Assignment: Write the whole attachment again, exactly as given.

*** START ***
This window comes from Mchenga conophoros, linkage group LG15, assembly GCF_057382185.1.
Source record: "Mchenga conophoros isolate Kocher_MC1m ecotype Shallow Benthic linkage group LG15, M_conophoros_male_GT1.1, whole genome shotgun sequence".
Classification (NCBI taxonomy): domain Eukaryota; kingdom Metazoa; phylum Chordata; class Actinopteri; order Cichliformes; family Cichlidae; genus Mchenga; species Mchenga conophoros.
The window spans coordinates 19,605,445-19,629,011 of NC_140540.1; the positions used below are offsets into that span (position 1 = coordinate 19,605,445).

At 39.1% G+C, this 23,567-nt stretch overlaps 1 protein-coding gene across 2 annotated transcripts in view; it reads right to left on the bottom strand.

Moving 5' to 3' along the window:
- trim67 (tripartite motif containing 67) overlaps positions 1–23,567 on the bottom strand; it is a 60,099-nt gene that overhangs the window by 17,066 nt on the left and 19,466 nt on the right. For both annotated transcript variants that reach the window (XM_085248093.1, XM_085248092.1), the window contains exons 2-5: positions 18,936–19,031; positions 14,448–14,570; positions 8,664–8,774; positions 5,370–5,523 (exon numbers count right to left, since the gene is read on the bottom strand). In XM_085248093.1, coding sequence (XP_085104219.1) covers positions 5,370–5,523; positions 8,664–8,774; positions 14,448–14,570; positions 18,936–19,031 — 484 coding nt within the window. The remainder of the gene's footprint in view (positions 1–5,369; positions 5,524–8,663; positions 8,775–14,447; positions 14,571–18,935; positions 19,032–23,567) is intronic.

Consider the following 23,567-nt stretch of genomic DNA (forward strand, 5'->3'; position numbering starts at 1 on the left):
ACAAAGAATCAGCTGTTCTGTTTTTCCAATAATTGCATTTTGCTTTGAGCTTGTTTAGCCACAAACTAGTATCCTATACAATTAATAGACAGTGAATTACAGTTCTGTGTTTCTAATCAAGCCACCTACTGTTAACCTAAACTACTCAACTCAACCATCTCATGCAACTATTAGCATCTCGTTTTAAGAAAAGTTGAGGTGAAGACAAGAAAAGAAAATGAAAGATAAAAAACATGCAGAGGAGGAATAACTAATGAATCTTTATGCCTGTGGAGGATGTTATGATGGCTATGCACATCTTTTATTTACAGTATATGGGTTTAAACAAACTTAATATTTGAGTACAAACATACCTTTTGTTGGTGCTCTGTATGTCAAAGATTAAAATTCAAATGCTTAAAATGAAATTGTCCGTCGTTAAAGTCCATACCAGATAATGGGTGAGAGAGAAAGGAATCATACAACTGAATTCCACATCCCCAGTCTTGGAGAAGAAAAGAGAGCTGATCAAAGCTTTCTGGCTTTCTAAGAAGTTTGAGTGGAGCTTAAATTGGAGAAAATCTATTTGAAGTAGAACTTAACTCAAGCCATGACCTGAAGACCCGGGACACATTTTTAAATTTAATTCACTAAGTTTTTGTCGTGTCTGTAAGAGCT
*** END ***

This window comes from Mchenga conophoros, linkage group LG15, assembly GCF_057382185.1.
Source record: "Mchenga conophoros isolate Kocher_MC1m ecotype Shallow Benthic linkage group LG15, M_conophoros_male_GT1.1, whole genome shotgun sequence".
Classification (NCBI taxonomy): domain Eukaryota; kingdom Metazoa; phylum Chordata; class Actinopteri; order Cichliformes; family Cichlidae; genus Mchenga; species Mchenga conophoros.
The window spans coordinates 19,605,445-19,629,011 of NC_140540.1; the positions used below are offsets into that span (position 1 = coordinate 19,605,445).

At 39.1% G+C, this 23,567-nt stretch overlaps 1 protein-coding gene across 2 annotated transcripts in view; it reads right to left on the bottom strand.

Moving 5' to 3' along the window:
- trim67 (tripartite motif containing 67) overlaps positions 1–23,567 on the bottom strand; it is a 60,099-nt gene that overhangs the window by 17,066 nt on the left and 19,466 nt on the right. For both annotated transcript variants that reach the window (XM_085248093.1, XM_085248092.1), the window contains exons 2-5: positions 18,936–19,031; positions 14,448–14,570; positions 8,664–8,774; positions 5,370–5,523 (exon numbers count right to left, since the gene is read on the bottom strand). In XM_085248093.1, coding sequence (XP_085104219.1) covers positions 5,370–5,523; positions 8,664–8,774; positions 14,448–14,570; positions 18,936–19,031 — 484 coding nt within the window. The remainder of the gene's footprint in view (positions 1–5,369; positions 5,524–8,663; positions 8,775–14,447; positions 14,571–18,935; positions 19,032–23,567) is intronic.

Consider the following 23,567-nt stretch of genomic DNA (forward strand, 5'->3'; position numbering starts at 1 on the left):
ACAAAGAATCAGCTGTTCTGTTTTTCCAATAATTGCATTTTGCTTTGAGCTTGTTTAGCCACAAACTAGTATCCTATACAATTAATAGACAGTGAATTACAGTTCTGTGTTTCTAATCAAGCCACCTACTGTTAACCTAAACTACTCAACTCAACCATCTCATGCAACTATTAGCATCTCGTTTTAAGAAAAGTTGAGGTGAAGACAAGAAAAGAAAATGAAAGATAAAAAACATGCAGAGGAGGAATAACTAATGAATCTTTATGCCTGTGGAGGATGTTATGATGGCTATGCACATCTTTTATTTACAGTATATGGGTTTAAACAAACTTAATATTTGAGTACAAACATACCTTTTGTTGGTGCTCTGTATGTCAAAGATTAAAATTCAAATGCTTAAAATGAAATTGTCCGTCGTTAAAGTCCATACCAGATAATGGGTGAGAGAGAAAGGAATCATACAACTGAATTCCACATCCCCAGTCTTGGAGAAGAAAAGAGAGCTGATCAAAGCTTTCTGGCTTTCTAAGAAGTTTGAGTGGAGCTTAAATTGGAGAAAATCTATTTGAAGTAGAACTTAACTCAAGCCATGACCTGAAGACCCGGGACACATTTTTAAATTTAATTCACTAAGTTTTTGTCGTGTCTGTAAGAGCT